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Q&A: Farm funding row
Cotton picking
Cotton farmers in poor countries vie with subsidised US producers
The World Trade Organisation (WTO) has been bargaining hard, trying to agree new rules on how the world buys and sells its produce.

With Western nations under pressure to dismantle the subsidies paid to their farmers, BBC News Online looks at the contentious issue.

What are trade subsidies?

Trade subsidies are amounts of money paid to farmers for every unit they produce or export. They have the effect of making production cheaper. They therefore enable farmers to be more competitive, and tend to increase production. They are usually funded by the taxpayer, via national governments or trade associations, through mechanisms like Europe's Common Agricultural Policy (CAP).

Who benefits?

Farmers in the Western world are the biggest recipients of subsidies. Oxfam claims the US gives up to $3.9bn to its 25,000 cotton producers each year (which, it claims, is more than three times US foreign assistance to Africa).

Who loses?

Even many Western countries agree that their farmers' gain is poor-country farmers' loss. Western farmers over-produce for their own markets. The excess is "dumped" on poor countries at knock-down prices, against which local farmers cannot compete. Moreover, when the poor farmers try to export to the West, they are vying against subsidised agro-businesses. Britain's Trade Secretary, Patricia Hewitt, told the BBC that Europe must "pull down our appalling agricultural subsidies that distort trade and make it impossible for farmers in the developing world to make a living". She said doing so would lift "hundreds of millions out of poverty".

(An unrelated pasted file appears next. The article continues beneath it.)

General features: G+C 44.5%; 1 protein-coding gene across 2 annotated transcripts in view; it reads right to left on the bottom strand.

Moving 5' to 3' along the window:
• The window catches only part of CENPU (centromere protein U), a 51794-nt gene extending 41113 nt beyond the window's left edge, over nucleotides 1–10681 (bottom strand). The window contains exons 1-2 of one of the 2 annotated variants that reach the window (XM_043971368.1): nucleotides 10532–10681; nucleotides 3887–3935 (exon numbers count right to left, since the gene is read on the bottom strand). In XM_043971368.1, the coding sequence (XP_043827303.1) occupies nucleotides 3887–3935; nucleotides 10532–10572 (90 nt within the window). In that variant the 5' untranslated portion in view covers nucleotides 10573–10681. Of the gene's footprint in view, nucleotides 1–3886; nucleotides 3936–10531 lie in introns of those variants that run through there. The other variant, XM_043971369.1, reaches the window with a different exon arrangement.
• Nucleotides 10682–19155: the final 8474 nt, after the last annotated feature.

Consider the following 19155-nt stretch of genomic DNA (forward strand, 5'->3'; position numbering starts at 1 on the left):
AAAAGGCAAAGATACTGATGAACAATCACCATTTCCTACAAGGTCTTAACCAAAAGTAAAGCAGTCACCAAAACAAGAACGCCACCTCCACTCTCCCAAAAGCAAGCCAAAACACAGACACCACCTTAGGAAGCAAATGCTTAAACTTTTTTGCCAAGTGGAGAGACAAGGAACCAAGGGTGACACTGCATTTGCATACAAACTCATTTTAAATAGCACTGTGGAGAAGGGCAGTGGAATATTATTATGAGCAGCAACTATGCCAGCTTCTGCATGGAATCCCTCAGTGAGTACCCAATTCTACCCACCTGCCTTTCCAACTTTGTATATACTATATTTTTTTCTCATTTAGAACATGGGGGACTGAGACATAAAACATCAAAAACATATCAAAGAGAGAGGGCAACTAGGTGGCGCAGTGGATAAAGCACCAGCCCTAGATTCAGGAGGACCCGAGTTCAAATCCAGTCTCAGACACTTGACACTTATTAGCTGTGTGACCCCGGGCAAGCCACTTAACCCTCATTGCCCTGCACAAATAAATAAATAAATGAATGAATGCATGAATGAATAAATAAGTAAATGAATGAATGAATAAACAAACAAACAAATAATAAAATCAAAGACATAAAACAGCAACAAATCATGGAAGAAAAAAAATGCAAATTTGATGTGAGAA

So is protectionism all bad?

For the farmers on the receiving end, certainly not. In its early years, the CAP established stability in the European markets in the post-war period, which some would say provided a platform for growth across the continent. Oxfam's trade campaign representative Amy Barry says poor countries should be allowed a "right to protect" their fledgling industries. "Rich countries didn't get where they are today without barriers to trade. It's unreasonable and highly destructive to expect developing countries to operate without protection against monolithic foreign industries," she says.

Is it going to change?

The WTO has been talking for some time about changing the present system. In its "Doha round" of talks it has been discussing limiting rich countries' use of subsidies. But for the WTO to move on anything, all 147 members have to agree. The tortuous progress of recent talks indicates that not everyone wants to change the current system. Oxfam's Amy Barry blames the US, but others say France is unwilling to give up the subsidies paid to its farmers. It said the latest proposals were "deeply unbalanced to the disadvantage of the EU".

What is the Common Agricultural Policy?

The CAP was instigated against the backdrop of food shortages and rationing after World War II, to stabilise European food markets while giving farmers a steady income and consumers low prices. Its reputation fell when over-production led to the infamous wine lakes and butter mountains. It remains one of the most contentious issues in European politics - in 2003, the EU set aside 48bn euros to help farmers, almost 49% of its annual expenditure.


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